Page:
It was heady for one who had never soared before, and he rushed and entered the space of air before him as if he were plunging into an ocean, the misty air giving way, parting its sinews of wind. He went on and on, tearing through the dense air. After a time, he felt all ambiguousness, all uncertainty dissolving away. It was an intense sensation of being.

After doing one round, he thought: “Great!” and proceeded to set himself a target. It was completely arbitrary, but once formulated, became an imperative, an unshirkable quest. “Eight rounds! I must complete eight rounds! I must strive to do more than the other joggers. Nothing less!” He jutted out his chin, and set off again; indeed, Kok Leong was ready to run on to the stars.

But by the third round he was tired, and his legs began to hurt, his breath escaping in audible gasps. Still, he felt in good accord with life, with the world. When he had completed his fourth round, the sullen sky trembled, shaking off a fine rain which fell, without direction, blown hither and thither by the wind. The external world was soon blurred, lost in a grey amorphousness in which Kok Leong was marooned. With the rain, the sense of a contracting universe increased until only the hammering in his chest was left. A doubt began to grow. Four more rounds!

But he must dispel this doubt, at any cost, or else victory would forever be outside his experience. He ran on, driving himself, and pain anointed him with a certain innocence, lent him courage.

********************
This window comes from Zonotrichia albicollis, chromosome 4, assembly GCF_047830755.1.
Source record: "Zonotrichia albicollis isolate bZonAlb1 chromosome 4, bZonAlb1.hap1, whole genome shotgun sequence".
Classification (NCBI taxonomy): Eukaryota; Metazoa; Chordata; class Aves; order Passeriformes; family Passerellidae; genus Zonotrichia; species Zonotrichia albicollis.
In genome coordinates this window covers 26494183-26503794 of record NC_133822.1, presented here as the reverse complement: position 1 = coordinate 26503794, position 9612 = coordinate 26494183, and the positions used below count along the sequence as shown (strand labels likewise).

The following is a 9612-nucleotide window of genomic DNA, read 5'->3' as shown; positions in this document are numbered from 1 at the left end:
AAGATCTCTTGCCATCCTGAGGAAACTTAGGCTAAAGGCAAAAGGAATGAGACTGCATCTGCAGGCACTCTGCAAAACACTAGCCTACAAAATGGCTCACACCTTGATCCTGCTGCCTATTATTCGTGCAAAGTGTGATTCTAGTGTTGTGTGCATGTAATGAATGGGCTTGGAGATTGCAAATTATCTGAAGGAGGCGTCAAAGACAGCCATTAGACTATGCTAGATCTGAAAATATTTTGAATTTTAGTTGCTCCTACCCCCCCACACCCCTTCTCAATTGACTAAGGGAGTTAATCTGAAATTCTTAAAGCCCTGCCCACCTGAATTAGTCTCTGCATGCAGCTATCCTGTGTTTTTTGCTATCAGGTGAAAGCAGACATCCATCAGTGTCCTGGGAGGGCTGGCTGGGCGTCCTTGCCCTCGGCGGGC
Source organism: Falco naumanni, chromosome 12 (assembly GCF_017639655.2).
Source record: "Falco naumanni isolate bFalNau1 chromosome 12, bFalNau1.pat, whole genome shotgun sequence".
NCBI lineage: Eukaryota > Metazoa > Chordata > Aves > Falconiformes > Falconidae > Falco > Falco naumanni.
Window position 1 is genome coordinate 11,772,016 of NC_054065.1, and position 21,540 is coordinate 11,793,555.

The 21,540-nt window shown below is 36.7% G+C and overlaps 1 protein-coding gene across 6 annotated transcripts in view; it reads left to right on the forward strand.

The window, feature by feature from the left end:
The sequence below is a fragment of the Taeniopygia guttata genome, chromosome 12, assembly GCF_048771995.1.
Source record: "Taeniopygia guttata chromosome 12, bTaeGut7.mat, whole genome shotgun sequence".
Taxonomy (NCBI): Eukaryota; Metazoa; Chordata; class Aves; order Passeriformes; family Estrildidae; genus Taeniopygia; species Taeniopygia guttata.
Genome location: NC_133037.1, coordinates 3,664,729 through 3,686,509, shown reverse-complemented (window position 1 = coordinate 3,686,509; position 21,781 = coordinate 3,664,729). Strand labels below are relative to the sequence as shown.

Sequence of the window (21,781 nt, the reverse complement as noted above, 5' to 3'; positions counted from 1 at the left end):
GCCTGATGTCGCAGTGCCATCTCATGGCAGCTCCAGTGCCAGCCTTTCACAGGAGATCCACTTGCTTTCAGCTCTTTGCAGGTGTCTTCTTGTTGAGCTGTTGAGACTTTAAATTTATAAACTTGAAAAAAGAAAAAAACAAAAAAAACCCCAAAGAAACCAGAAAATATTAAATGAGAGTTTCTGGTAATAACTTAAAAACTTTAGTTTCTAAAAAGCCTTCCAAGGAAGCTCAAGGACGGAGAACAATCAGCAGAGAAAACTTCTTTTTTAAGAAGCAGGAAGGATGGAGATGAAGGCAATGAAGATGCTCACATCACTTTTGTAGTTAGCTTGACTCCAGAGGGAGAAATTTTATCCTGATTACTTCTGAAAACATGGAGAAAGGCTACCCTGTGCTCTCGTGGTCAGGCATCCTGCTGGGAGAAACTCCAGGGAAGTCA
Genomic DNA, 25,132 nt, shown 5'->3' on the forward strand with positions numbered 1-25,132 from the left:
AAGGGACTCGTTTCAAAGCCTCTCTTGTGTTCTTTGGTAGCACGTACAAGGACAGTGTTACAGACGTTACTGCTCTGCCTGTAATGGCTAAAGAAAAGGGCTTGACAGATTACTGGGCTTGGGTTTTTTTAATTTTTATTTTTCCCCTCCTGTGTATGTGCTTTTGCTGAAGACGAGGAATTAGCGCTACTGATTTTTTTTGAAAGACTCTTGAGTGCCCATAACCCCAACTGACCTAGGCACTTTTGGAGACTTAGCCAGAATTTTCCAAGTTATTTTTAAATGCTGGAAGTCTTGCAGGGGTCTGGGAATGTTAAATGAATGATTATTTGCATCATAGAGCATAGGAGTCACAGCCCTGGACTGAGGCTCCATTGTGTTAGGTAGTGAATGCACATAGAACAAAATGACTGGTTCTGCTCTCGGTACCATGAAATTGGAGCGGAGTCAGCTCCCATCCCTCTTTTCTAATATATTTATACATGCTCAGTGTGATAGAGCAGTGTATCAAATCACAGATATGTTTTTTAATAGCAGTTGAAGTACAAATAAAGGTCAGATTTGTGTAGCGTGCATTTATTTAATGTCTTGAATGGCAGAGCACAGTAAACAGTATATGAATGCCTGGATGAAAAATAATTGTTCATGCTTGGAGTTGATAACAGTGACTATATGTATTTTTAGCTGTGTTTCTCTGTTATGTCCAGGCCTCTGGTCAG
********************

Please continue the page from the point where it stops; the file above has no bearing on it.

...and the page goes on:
He laboured on until the sixth round, when his pain could not be ignored, nor, it seemed, endured. There was a vise in his chest, his muscles were tearing, his bones groaning. It was difficult to coordinate his limbs, his sinews, they quivered so much, he had so little control over them. But Kok Leong forced himself to be firm, determined to scale this great and terrible mountain, and drove himself as if more than his life depended on it.

“I will, I must endure! it is my only purpose!”

The rain grew more intense, lashing at him now, and he teetered, clawing the air before him for purchase. There was nothing to sustain him now except a weakening will, when it had been his will that he had wanted to strengthen at the initiation of this mission. Now there was nothing left to summon up, but still he went on, his bared teeth sinking into the bitter air. The track before him seemed to be interminable.

One more round to go!

“If I should fall, it would absolve me from this terrible task. Oh, let me fall!”

But he did not fall, and he went on running, transformed, as if his mind were gone. His breath was coming in desperate grunts, but an exquisite sense of ordeal, and of victory, accumulated, and miraculously he finished his course, his head and chest exploding.

LATER, reeling and drunken in the rain, Kok Leong laughed. The next time he saw Emily, there would be no carefulness, no inconspicuous tactfulness. The next time, he would not be put off.